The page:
Despite sympathy for asylum-seekers, Israelis lack tolerance for economic migrants largely due to an upsurge in violent crime.
By David Jablinowitz, World Israel News
Amid the ongoing governmental battles with the court system and arguments over how to classify those who have crossed Israel’s southern border from Africa, a new survey shows more sympathy on the part of Israelis for asylum-seekers than for migrants who have made the long trek to look for work.
The legal battles and public debate have been waging for years over Israel’s international obligations up against the argument of fearing for the small country’s socio-economic fabric. At times the debate has become ugly with accusations of racism but also with concerns over an upsurge in violent crimes, particularly in south Tel Aviv.
The poll conducted for the Center for International Migration and Integration shows that 66% of the Israeli public distinguishes between migrants and asylum-seekers, with the latter gaining more understanding, though the level of tolerance for both sectors of the population remains low. The center says it is an independent non-profit organization dedicated to assisting Israel in meeting its migration challenges.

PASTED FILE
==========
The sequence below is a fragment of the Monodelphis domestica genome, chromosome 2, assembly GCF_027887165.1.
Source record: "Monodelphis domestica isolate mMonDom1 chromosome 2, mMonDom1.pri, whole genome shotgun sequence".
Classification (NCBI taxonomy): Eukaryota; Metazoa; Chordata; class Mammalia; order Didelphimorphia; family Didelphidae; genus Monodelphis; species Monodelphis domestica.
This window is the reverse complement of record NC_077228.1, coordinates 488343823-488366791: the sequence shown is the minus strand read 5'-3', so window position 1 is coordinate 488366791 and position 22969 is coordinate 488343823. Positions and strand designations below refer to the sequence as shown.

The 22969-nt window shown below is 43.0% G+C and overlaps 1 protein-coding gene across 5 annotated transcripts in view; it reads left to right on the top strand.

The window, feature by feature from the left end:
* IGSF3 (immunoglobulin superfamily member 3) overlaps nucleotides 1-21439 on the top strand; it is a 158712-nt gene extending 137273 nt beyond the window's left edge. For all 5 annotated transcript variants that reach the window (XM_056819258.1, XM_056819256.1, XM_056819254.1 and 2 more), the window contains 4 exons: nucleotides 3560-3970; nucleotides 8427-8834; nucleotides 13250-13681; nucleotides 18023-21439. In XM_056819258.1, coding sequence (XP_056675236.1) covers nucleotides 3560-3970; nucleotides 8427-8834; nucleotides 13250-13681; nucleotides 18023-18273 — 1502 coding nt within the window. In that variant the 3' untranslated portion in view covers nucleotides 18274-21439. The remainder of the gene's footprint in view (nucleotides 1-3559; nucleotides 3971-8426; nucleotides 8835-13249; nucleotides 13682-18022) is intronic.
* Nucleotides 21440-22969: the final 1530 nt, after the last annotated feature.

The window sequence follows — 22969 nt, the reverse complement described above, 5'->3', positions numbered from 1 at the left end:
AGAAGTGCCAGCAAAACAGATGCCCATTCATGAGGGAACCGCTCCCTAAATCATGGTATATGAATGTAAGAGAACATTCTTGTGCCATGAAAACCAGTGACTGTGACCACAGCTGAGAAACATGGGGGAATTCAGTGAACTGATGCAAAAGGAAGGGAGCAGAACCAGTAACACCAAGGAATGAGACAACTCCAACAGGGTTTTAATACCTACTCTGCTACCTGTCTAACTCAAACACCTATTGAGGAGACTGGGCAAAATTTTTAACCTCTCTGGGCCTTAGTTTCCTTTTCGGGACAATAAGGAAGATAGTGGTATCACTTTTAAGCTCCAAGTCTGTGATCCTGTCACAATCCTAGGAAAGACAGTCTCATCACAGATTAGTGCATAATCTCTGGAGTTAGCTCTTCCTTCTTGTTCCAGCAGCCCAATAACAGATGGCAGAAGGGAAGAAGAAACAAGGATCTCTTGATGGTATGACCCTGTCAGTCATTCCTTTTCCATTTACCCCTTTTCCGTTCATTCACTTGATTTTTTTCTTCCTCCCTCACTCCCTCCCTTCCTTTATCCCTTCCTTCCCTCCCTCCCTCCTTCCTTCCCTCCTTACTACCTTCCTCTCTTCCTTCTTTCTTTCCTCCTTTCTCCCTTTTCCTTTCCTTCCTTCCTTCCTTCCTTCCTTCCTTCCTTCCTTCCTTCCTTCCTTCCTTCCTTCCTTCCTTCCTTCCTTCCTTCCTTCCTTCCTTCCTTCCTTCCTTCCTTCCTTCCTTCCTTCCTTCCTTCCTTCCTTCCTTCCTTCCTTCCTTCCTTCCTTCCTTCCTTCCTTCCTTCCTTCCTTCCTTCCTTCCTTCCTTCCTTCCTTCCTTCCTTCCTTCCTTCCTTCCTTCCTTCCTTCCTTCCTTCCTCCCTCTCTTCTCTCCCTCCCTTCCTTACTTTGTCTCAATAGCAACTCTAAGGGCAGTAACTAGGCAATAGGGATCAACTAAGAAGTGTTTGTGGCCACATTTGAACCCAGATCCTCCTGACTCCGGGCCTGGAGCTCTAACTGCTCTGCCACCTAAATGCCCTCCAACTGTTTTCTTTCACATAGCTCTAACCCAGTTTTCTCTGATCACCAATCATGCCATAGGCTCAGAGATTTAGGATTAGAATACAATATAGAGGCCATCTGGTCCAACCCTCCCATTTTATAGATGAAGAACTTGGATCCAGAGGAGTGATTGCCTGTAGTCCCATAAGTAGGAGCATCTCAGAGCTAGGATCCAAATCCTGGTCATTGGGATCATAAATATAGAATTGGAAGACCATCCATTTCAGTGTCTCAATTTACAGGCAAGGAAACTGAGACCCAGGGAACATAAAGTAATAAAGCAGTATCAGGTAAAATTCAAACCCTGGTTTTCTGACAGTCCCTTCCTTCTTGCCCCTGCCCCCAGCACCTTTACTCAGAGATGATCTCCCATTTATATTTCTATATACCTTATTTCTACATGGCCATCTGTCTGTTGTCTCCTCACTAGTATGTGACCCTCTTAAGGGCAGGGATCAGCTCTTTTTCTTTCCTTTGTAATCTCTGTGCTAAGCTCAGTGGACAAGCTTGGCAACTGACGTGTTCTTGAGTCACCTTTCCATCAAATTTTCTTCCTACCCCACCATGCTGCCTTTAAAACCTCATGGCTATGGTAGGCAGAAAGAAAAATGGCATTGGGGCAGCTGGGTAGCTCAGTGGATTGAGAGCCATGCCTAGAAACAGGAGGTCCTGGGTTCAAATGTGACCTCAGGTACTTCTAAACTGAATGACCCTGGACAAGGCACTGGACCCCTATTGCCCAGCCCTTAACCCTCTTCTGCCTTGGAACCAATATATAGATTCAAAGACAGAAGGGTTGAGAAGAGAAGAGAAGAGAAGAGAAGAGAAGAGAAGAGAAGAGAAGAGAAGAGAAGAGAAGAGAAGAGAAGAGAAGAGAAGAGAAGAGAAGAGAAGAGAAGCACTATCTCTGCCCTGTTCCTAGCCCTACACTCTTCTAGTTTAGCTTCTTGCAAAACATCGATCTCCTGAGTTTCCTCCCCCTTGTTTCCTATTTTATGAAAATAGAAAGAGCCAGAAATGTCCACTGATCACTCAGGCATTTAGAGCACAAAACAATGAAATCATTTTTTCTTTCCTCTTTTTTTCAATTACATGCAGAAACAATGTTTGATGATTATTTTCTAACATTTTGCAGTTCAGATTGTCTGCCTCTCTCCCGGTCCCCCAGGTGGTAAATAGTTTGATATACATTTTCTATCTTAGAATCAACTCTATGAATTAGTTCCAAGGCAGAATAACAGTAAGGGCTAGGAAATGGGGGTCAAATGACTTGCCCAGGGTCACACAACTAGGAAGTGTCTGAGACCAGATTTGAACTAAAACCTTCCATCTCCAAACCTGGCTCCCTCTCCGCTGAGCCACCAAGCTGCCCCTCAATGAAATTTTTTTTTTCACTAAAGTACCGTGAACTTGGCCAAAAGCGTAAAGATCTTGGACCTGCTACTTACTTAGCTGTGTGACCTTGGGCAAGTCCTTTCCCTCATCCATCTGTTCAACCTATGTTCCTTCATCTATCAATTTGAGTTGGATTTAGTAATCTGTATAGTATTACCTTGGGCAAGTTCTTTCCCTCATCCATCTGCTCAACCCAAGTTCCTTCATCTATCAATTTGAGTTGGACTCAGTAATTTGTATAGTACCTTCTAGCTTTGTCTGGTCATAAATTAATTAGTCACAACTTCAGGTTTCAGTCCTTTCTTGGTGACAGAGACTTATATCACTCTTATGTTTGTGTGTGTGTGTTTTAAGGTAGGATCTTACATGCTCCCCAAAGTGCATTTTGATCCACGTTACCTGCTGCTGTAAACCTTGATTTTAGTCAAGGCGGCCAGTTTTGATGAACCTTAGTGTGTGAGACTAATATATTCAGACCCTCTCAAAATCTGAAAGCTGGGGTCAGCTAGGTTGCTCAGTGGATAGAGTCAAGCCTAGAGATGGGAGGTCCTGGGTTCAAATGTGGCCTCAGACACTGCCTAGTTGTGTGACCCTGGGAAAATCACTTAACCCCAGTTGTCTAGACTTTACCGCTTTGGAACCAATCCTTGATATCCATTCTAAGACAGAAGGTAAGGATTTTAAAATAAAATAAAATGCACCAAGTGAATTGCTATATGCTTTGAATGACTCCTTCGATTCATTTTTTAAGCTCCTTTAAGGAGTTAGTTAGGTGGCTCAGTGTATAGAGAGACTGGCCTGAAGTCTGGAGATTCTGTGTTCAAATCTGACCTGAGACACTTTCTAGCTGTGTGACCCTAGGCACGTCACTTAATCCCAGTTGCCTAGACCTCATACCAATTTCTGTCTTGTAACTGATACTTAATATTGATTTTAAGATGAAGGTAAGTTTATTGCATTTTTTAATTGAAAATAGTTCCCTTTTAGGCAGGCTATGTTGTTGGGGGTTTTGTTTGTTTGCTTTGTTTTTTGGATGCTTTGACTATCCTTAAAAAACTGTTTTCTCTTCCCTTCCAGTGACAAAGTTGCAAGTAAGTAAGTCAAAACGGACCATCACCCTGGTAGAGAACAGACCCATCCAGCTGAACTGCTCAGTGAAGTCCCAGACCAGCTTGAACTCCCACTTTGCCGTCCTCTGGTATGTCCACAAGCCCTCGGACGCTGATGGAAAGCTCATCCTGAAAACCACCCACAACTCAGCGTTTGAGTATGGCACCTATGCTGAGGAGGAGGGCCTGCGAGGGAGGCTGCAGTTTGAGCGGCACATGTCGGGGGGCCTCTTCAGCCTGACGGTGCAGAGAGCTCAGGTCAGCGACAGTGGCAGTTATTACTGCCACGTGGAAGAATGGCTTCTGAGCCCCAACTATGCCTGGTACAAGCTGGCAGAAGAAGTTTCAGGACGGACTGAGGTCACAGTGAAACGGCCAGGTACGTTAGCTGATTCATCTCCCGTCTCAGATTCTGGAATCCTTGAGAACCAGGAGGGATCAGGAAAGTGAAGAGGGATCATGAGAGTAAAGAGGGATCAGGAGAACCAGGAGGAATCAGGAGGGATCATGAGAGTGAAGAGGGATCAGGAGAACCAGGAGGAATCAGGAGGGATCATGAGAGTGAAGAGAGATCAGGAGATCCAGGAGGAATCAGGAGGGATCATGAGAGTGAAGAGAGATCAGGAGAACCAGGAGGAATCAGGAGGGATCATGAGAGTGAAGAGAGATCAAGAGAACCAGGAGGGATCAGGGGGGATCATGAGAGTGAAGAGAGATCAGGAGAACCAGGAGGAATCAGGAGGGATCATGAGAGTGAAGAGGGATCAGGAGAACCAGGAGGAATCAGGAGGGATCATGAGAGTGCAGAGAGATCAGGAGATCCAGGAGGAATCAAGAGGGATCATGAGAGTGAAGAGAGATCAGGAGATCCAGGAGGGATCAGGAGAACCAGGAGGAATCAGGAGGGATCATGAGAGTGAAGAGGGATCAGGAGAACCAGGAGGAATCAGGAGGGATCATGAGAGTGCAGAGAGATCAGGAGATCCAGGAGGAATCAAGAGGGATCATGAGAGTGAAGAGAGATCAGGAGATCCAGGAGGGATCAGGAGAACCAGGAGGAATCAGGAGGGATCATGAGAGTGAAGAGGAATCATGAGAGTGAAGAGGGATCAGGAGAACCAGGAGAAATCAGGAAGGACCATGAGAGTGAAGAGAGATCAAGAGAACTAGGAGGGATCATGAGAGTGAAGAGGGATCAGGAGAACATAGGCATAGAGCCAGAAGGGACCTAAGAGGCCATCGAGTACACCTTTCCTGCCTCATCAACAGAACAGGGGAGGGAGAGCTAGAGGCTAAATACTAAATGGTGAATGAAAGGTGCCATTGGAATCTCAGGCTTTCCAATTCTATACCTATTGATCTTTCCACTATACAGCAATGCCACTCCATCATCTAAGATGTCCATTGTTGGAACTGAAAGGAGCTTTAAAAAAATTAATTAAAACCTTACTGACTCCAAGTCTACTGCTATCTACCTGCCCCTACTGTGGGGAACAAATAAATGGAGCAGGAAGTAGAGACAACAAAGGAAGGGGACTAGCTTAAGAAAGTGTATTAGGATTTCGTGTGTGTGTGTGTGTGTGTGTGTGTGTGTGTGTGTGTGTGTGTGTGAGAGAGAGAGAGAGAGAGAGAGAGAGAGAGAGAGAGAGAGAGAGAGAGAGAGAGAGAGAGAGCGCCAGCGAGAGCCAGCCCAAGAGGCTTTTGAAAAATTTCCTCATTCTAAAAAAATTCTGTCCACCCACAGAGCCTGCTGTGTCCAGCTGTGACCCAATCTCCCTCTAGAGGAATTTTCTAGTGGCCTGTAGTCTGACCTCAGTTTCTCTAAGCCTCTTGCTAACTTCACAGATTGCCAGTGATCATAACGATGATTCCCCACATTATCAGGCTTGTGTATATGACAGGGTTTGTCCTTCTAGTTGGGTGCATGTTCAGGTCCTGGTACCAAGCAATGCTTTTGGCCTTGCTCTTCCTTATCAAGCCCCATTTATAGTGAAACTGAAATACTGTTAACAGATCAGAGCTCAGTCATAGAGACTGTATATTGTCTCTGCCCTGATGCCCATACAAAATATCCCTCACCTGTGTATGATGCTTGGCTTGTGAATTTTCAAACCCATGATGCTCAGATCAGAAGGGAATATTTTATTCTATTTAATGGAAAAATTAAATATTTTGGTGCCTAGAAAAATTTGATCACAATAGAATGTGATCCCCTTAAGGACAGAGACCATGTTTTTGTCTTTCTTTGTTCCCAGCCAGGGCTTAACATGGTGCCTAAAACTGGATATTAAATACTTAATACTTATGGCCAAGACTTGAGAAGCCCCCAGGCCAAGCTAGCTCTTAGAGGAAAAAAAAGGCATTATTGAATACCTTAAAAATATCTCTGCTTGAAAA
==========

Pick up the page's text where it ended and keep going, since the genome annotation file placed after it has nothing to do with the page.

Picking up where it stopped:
It says that the survey shows that 59% of those questioned wish to find arrangements to accommodate asylum-seekers for specific periods of times in various arrangements.
The Jerusalem District Court on Tuesday froze the state’s plan to expel hundreds of migrants from Congo by January 5, pending hearing arguments on the issue. Several NGOs filed a petition to the court on Sunday, asking it to block the state from expelling the Congolese migrants who have lived in the state for some 15 years. In October, the state removed the temporary protected status that it had given hundreds of Congolese nationals for over a decade.
This is one of the cases in which the disagreement exists over the classification of the people involved. The petition to the court includes several accounts from international sources showing that the situation in the Congo is highly volatile and could turn at any time into civil war, and therefore, even if coming to Israel to look for work, these people should not be returned to their place of origin.